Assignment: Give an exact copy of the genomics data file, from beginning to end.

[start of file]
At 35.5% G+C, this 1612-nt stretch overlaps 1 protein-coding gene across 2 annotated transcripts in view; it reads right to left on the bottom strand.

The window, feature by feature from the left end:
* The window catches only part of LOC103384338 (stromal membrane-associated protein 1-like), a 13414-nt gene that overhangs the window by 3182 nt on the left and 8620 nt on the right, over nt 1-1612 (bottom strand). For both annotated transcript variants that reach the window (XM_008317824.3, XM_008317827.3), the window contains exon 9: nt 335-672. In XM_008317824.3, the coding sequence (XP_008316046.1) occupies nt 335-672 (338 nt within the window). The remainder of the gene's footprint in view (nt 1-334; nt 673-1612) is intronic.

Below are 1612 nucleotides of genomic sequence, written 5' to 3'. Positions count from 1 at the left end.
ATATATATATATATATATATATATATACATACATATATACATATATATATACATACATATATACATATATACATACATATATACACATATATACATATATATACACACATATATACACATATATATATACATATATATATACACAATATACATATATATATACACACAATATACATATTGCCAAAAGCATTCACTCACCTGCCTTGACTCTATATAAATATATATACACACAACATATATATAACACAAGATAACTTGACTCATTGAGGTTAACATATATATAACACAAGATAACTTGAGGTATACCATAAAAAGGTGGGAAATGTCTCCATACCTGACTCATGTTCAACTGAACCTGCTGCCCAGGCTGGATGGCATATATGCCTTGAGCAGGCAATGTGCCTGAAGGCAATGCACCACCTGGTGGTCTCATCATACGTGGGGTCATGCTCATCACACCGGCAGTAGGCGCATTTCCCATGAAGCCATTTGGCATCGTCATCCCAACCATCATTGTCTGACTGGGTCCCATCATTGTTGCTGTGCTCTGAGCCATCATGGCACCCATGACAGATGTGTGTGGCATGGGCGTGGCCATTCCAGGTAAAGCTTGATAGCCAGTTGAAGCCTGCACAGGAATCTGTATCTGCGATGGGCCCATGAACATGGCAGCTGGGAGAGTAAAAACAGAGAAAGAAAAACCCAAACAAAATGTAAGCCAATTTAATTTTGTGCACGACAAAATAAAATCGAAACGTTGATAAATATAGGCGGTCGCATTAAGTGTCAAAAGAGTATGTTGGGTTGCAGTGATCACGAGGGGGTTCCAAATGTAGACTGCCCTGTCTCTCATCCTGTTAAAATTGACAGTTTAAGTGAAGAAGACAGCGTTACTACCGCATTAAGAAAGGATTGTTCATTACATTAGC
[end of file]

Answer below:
At 35.5% G+C, this 1612-nt stretch overlaps 1 protein-coding gene across 2 annotated transcripts in view; it reads right to left on the bottom strand.

The window, feature by feature from the left end:
* The window catches only part of LOC103384338 (stromal membrane-associated protein 1-like), a 13414-nt gene that overhangs the window by 3182 nt on the left and 8620 nt on the right, over nt 1-1612 (bottom strand). For both annotated transcript variants that reach the window (XM_008317824.3, XM_008317827.3), the window contains exon 9: nt 335-672. In XM_008317824.3, the coding sequence (XP_008316046.1) occupies nt 335-672 (338 nt within the window). The remainder of the gene's footprint in view (nt 1-334; nt 673-1612) is intronic.

Below are 1612 nucleotides of genomic sequence, written 5' to 3'. Positions count from 1 at the left end.
ATATATATATATATATATATATATATACATACATATATACATATATATATACATACATATATACATATATACATACATATATACACATATATACATATATATACACACATATATACACATATATATATACATATATATATACACAATATACATATATATATACACACAATATACATATTGCCAAAAGCATTCACTCACCTGCCTTGACTCTATATAAATATATATACACACAACATATATATAACACAAGATAACTTGACTCATTGAGGTTAACATATATATAACACAAGATAACTTGAGGTATACCATAAAAAGGTGGGAAATGTCTCCATACCTGACTCATGTTCAACTGAACCTGCTGCCCAGGCTGGATGGCATATATGCCTTGAGCAGGCAATGTGCCTGAAGGCAATGCACCACCTGGTGGTCTCATCATACGTGGGGTCATGCTCATCACACCGGCAGTAGGCGCATTTCCCATGAAGCCATTTGGCATCGTCATCCCAACCATCATTGTCTGACTGGGTCCCATCATTGTTGCTGTGCTCTGAGCCATCATGGCACCCATGACAGATGTGTGTGGCATGGGCGTGGCCATTCCAGGTAAAGCTTGATAGCCAGTTGAAGCCTGCACAGGAATCTGTATCTGCGATGGGCCCATGAACATGGCAGCTGGGAGAGTAAAAACAGAGAAAGAAAAACCCAAACAAAATGTAAGCCAATTTAATTTTGTGCACGACAAAATAAAATCGAAACGTTGATAAATATAGGCGGTCGCATTAAGTGTCAAAAGAGTATGTTGGGTTGCAGTGATCACGAGGGGGTTCCAAATGTAGACTGCCCTGTCTCTCATCCTGTTAAAATTGACAGTTTAAGTGAAGAAGACAGCGTTACTACCGCATTAAGAAAGGATTGTTCATTACATTAGC